Air Contrast Barium Enema and Colon Cancer Screening Fact Sheet

Cancer in the colon develops in almost one of every 20 adults. Older adults are significantly more at risk for the disease. Regular screening is an effective way to prevent deaths as early detection of colon cancer results in a very high survival rate. One of the tools for early detection is an air contrast barium enema. This relatively simple test can alert a doctor to the existence of pre-cancerous growths or lesions that could develop into cancer of the colon, or identify signs of existing cancer that need immediate treatment.

Overview of the Test

An air contrast barium enema test involves pumping a harmless substance called barium sulfate into the colon, followed by a blast of air. Barium is a thick, white liquid that will coat the lining of the intestines so that doctors can use an x-ray to see if there are any projections or bumps where there shouldn’t be.

Barium enemas may not only show possible signs of cancer, they may also diagnose digestive tract issues. The barium makes it easier to see the large intestine and colon to assess intestinal health. The blast of air widens the colon for better viewing.

How it is done

An air contrast barium enema is a multi-step procedure. It begins with a patient lying sideways on an examining table so that the technologist can easily access the rectal opening. A technologist will first take what is known as a scout film. A doctor then looks at the picture to ensure that the colon is clean and ready for the test.

A technologist then inserts the enema tip into the anus. This allows the barium to flow into the rectum. The doctor will allow enough barium into the colon to coat the walls. A patient will roll onto his or her other side, and then back again, possibly several times. The movement helps the barium to coat the entire lining of the colon.

Air is then pumped into the rectum through the enema tip. This widens the walls of the colon, allowing the doctor to better examine it. X-rays are then taken of the colon. The images are examined by the doctor. More pictures may be taken. The patient is then asked to use the restroom to get the barium out of the body. This is followed by another set of X-rays. The entire process usually takes at least 45 minutes.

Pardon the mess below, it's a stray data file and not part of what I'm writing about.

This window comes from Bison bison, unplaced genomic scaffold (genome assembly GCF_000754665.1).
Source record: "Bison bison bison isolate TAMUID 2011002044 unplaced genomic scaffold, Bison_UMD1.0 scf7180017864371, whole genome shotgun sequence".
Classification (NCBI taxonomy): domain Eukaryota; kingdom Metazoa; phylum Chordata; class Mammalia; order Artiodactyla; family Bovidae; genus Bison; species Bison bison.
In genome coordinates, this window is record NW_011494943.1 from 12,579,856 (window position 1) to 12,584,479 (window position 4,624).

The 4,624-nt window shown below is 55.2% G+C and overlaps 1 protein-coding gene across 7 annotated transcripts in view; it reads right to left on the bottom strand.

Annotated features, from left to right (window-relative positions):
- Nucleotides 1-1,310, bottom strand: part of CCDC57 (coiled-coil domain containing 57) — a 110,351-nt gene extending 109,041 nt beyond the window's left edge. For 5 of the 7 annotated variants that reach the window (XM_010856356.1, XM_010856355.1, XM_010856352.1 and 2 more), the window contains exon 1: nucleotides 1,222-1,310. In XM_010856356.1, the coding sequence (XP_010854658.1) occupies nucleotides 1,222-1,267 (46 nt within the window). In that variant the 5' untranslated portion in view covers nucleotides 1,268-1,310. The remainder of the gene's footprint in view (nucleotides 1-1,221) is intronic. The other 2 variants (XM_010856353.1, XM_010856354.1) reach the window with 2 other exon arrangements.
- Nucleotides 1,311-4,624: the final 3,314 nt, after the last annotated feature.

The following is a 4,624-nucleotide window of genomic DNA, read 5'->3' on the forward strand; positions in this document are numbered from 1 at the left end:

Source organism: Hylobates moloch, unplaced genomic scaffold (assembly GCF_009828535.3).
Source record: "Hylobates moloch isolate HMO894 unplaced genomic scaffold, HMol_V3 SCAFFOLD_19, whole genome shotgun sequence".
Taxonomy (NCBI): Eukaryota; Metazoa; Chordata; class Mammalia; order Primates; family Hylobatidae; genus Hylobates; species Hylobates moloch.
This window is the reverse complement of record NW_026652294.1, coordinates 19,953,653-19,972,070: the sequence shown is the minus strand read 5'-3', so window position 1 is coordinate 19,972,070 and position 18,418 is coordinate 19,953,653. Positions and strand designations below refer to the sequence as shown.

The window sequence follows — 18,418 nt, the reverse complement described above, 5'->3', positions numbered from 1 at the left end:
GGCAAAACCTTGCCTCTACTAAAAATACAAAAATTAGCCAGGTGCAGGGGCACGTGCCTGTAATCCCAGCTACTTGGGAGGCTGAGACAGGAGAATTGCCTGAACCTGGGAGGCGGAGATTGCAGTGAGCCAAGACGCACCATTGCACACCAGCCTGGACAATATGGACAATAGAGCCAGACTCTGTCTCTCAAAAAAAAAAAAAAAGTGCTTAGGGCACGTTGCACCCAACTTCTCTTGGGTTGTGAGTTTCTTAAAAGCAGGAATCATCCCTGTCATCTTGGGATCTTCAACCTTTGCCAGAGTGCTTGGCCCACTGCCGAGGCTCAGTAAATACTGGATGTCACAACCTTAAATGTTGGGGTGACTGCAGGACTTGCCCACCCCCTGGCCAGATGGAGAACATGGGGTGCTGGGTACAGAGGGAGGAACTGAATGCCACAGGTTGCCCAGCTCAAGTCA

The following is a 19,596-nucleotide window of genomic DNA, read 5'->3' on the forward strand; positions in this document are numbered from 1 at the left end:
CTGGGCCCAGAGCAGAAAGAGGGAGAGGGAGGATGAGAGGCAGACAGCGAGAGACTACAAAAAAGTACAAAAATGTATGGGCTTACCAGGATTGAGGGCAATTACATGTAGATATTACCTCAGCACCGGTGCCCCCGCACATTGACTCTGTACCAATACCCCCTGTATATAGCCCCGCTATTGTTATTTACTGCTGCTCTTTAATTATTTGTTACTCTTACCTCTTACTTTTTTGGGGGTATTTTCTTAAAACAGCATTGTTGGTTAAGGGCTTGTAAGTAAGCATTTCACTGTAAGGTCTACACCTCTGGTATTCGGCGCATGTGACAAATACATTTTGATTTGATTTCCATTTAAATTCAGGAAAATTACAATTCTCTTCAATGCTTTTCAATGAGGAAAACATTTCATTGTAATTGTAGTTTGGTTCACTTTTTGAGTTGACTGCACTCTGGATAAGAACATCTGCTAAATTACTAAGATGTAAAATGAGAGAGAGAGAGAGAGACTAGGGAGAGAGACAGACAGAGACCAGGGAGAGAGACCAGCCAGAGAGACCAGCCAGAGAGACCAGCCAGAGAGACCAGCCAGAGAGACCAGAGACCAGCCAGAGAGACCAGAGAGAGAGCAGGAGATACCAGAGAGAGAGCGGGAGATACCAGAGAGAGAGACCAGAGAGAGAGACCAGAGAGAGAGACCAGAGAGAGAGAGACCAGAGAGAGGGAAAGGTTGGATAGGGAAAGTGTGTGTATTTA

Who does it?

A technologist generally performs the initial procedure while a doctor oversees and views the film. A radiologist takes the X-rays.


A barium enema can be expensive, but the cost varies by doctor and area. Health insurance covers part of the costs of an enema in most cases. A co-pay may be between $50 and $150 for barium enemas. People who do not have insurance could pay anywhere from between $200 to $2,000 for barium enemas.

When and How Often?

The risk of colon cancer increases after the age of 50. Therefore, anyone over the age of 50 should get screened every five years. This could include an air contrast barium enema, flexible sigmoidoscopy, fecal occult blood, or a colonoscopy.

A doctor may order an air contrast barium enema when there are symptoms affecting the digestive system that do not have a known cause. Symptoms that could lead to a barium enema include rectal bleeding, abdominal pain or changes in bowel movements. This test is sometimes used to diagnose diverticulitis, which is when a small portion, or portions, of the colon is inflamed.


Barium enemas rarely cause complications. Patients sometimes have white stools for days following their enema. It is important to drink increased amounts of water or other liquids for a day or two after a barium enema. Some people do experience constipation after an air contrast barium enema. A doctor could prescribe a mild laxative if constipation occurs.


  • Cedars-Sinai
  • Health.CostHelper
  • Fast Living Slow Ageing; Kate Marie and Christopher Thomas; 2009

Last Reviewed 14/Mar/2014


Related Posts

The following two tabs change content below.
Whilst wielding a couple of dumbbells in a gym class in 2003, Kate experienced an epiphany around the lack of accepted best practice guidelines when it came to staying well and avoiding disease. Kate realized that she had no chance of slowing her own aging process unless she became better educated about her options.

Latest posts by Kate Marie (see all)